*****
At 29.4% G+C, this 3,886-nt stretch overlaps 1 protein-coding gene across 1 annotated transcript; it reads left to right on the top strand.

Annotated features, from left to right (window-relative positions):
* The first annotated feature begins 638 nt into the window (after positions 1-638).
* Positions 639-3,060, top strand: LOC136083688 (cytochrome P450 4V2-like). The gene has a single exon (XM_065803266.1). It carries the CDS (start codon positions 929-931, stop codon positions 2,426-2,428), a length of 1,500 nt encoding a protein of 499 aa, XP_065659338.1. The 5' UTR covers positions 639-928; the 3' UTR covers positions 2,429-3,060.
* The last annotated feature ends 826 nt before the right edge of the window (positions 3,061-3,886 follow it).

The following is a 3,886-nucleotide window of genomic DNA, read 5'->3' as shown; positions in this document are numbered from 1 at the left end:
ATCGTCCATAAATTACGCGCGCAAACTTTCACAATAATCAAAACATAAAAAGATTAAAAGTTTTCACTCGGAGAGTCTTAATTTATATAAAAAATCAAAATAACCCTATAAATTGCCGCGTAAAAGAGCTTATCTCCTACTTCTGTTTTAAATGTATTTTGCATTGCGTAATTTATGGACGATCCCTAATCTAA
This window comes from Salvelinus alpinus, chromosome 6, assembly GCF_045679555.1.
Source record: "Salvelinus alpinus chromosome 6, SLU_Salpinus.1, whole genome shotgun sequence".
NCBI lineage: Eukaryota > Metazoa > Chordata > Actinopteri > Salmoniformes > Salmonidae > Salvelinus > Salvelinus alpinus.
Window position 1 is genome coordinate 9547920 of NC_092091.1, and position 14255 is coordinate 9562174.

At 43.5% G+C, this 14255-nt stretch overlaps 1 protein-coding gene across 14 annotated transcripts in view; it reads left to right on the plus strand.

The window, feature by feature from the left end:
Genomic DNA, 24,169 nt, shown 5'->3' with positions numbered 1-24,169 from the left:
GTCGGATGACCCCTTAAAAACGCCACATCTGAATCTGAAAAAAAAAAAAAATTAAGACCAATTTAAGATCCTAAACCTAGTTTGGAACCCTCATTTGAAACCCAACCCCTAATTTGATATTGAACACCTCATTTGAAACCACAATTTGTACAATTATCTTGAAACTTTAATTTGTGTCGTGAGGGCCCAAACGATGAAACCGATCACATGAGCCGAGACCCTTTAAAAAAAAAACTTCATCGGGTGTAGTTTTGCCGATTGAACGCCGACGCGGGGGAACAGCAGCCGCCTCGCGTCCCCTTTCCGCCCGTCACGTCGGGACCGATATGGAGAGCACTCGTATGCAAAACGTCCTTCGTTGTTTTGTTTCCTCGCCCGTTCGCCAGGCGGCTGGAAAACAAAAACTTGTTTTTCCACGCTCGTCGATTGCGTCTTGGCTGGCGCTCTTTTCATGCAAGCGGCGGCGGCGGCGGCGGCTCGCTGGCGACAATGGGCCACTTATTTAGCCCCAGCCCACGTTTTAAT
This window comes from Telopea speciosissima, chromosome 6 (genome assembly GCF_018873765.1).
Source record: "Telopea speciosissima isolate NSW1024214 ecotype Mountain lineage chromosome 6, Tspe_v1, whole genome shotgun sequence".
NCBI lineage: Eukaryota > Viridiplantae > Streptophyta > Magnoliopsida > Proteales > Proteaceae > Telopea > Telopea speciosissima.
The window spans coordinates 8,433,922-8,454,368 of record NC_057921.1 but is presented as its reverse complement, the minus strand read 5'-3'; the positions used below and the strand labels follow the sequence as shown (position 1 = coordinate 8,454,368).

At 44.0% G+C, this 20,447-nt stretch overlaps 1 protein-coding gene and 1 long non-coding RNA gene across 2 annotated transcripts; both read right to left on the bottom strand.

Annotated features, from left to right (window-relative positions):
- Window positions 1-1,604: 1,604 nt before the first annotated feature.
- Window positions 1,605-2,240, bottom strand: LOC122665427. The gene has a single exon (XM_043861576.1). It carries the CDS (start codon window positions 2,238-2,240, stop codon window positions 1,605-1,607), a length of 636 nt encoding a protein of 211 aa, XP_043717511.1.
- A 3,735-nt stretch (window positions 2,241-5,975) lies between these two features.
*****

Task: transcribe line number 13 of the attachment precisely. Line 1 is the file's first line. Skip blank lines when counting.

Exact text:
The window, feature by feature from the left end: